4 Great Ontario training locations to check out this long weekend

It’s the July long weekend! Many triathletes will take advantage of the three days off to get some training in. We’ve rounded up a list of just some of the great Ontario spots to train this weekend… and if you’re still looking for an upcoming race to train for, check out our calendar and sign up here!

Guelph Lake

A great spot for open water swimming, there are also some great trails for running at Guelph Lake Conservation Area and some quiet surrounding roads for riding.


This is a great area for riding, close to Collingwood and Blue Mountain and home to the Creemore Springs Brewery for a post-ride beer. Lots of challenging hills and quiet roads mean you can get some great longer rides in but there are great options for shorter loops as well. Creemore plays host to the Turas Mor event that we produce, and so we know it’s a cycling hotspot!

Albion Hills 

A great spot for mountain biking and trail running if you’re looking for some off-road fun. There are over 50 kilometres of single track and double track trails in beautiful forests at Albion Lake Conservation Area. Situated in the Caledon region, you’re close to some great road riding, too.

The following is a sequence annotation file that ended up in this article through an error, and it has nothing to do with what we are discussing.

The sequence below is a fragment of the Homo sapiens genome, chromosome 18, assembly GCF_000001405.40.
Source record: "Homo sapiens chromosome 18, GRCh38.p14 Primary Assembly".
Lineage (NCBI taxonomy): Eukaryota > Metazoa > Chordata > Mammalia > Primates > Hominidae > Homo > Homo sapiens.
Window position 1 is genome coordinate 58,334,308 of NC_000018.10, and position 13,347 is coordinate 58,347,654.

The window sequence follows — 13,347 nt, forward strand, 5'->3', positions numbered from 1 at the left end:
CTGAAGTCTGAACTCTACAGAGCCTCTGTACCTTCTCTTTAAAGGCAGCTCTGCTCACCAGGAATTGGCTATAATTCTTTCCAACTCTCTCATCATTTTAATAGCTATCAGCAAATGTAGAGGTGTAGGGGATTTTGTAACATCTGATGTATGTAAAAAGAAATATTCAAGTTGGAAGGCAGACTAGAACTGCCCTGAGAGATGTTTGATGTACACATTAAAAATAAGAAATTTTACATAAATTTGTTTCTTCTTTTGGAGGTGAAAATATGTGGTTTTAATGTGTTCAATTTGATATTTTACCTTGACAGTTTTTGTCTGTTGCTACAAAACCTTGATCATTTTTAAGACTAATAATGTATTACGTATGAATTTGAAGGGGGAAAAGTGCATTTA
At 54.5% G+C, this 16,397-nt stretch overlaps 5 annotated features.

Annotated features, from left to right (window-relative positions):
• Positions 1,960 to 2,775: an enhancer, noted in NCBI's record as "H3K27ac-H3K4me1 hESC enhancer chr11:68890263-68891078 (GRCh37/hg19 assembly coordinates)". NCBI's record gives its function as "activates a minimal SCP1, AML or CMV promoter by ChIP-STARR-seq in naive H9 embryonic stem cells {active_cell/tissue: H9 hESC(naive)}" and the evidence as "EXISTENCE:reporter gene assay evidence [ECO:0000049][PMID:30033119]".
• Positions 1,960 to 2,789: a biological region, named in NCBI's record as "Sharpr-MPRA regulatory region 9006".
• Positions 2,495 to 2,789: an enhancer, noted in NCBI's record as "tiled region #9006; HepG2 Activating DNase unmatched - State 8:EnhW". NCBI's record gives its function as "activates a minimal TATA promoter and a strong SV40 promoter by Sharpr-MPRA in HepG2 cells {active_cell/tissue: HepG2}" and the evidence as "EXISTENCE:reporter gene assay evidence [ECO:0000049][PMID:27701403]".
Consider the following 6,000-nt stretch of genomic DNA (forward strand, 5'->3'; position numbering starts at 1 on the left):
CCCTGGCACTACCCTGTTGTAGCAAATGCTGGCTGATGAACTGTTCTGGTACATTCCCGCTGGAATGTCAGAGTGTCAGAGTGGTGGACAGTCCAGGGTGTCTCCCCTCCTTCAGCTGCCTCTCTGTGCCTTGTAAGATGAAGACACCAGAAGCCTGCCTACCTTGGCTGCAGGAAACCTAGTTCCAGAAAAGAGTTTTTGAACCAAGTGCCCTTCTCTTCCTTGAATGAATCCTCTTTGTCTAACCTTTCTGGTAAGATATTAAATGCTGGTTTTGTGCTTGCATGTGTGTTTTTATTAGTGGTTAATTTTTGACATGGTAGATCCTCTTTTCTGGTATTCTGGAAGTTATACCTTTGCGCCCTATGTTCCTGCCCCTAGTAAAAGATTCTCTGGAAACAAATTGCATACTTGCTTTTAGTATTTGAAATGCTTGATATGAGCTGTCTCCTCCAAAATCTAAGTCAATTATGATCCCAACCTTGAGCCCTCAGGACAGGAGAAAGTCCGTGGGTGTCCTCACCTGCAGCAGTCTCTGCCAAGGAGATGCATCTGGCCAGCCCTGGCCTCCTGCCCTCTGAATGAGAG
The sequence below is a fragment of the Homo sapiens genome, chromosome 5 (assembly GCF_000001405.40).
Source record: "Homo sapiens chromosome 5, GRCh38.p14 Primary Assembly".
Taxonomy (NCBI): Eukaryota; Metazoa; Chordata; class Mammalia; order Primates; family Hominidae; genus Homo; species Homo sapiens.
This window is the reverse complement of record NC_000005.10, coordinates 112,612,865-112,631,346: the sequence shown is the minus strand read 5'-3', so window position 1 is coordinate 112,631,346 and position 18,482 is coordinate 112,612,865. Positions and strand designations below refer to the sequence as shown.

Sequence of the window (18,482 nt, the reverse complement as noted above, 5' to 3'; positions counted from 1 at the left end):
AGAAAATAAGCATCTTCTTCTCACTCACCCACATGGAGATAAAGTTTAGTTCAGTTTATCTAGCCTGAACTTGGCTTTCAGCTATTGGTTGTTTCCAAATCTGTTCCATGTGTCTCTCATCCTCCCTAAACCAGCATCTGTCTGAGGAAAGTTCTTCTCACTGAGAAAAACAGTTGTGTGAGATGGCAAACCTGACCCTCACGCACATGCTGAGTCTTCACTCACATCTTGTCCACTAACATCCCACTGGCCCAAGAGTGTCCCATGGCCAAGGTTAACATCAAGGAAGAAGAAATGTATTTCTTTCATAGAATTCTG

One of the ultimate triathlon regions in Ontario, Muskoka has a deep history of triathlon and makes for an awesome long weekend training getaway. Plenty of options for open water swims, and training around the Lake of Bays on the old Ironman 70.3 Muskoka bike course makes for a fun and challenging long ride (in prep for Barrelman, maybe?)

5 race week bike checks you won’t want to forget

MultiSport Canada’s first triathlon of the 2018 season kicks off on Saturday at Welland (click here to register if you haven’t yet!). Together with our series’ bike sponsor Aquila Cycles, we’ve come up with a list of the 5 important bike checks you’ll want to do before your race this weekend. These are simple things you should do before every ride, but you’ll want to make an extra effort before a big race to avoid any mechanicals that could compromise all your hard work on race day! We recommend not leaving these checks until the night before – if there is something wrong with your bike, you’ll want to have enough time to get into a shop to fix it.